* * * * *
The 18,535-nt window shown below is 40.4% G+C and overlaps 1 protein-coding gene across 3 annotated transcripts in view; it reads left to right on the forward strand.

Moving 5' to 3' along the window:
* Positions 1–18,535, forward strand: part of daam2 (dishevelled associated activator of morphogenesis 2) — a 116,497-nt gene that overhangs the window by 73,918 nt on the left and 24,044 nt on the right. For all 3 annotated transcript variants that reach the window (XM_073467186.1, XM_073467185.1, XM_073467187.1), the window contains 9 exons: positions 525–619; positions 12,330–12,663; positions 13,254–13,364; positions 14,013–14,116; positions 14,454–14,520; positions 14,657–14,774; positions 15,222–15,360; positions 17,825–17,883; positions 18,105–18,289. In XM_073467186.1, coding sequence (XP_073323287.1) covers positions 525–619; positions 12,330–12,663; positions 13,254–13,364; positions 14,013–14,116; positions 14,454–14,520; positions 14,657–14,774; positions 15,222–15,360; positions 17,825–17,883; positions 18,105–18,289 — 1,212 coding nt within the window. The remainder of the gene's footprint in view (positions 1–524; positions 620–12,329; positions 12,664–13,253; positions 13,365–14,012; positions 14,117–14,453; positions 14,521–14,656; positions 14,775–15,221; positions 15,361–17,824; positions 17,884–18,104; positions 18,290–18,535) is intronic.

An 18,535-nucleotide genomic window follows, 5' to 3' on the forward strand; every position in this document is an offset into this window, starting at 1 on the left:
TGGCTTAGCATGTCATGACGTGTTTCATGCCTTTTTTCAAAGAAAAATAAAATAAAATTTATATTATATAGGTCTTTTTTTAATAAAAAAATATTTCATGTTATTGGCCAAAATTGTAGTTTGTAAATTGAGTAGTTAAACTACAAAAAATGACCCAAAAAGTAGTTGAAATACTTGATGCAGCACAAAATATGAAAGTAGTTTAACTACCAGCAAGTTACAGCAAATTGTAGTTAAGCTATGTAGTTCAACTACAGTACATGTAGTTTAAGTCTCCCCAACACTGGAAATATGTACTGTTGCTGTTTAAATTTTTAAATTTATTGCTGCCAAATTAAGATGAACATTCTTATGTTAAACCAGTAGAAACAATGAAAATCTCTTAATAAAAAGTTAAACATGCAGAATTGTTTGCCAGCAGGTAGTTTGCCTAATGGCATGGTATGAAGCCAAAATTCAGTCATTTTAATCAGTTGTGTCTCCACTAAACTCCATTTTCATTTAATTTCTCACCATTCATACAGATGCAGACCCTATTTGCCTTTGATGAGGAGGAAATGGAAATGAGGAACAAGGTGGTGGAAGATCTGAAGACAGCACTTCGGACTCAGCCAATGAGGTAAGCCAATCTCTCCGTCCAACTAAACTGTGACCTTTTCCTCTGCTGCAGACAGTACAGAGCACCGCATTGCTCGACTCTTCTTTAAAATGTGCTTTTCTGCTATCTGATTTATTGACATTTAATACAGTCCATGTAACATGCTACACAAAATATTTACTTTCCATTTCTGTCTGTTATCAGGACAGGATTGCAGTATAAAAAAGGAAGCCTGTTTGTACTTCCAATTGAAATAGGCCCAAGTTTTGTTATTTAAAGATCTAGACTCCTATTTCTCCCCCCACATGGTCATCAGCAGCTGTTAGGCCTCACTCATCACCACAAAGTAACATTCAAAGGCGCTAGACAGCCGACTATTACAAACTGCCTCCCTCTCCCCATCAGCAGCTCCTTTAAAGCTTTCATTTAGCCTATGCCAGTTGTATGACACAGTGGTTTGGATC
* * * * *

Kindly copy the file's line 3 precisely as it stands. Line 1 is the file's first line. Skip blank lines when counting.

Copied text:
* Positions 1–18,535, forward strand: part of daam2 (dishevelled associated activator of morphogenesis 2) — a 116,497-nt gene that overhangs the window by 73,918 nt on the left and 24,044 nt on the right. For all 3 annotated transcript variants that reach the window (XM_073467186.1, XM_073467185.1, XM_073467187.1), the window contains 9 exons: positions 525–619; positions 12,330–12,663; positions 13,254–13,364; positions 14,013–14,116; positions 14,454–14,520; positions 14,657–14,774; positions 15,222–15,360; positions 17,825–17,883; positions 18,105–18,289. In XM_073467186.1, coding sequence (XP_073323287.1) covers positions 525–619; positions 12,330–12,663; positions 13,254–13,364; positions 14,013–14,116; positions 14,454–14,520; positions 14,657–14,774; positions 15,222–15,360; positions 17,825–17,883; positions 18,105–18,289 — 1,212 coding nt within the window. The remainder of the gene's footprint in view (positions 1–524; positions 620–12,329; positions 12,664–13,253; positions 13,365–14,012; positions 14,117–14,453; positions 14,521–14,656; positions 14,775–15,221; positions 15,361–17,824; positions 17,884–18,104; positions 18,290–18,535) is intronic.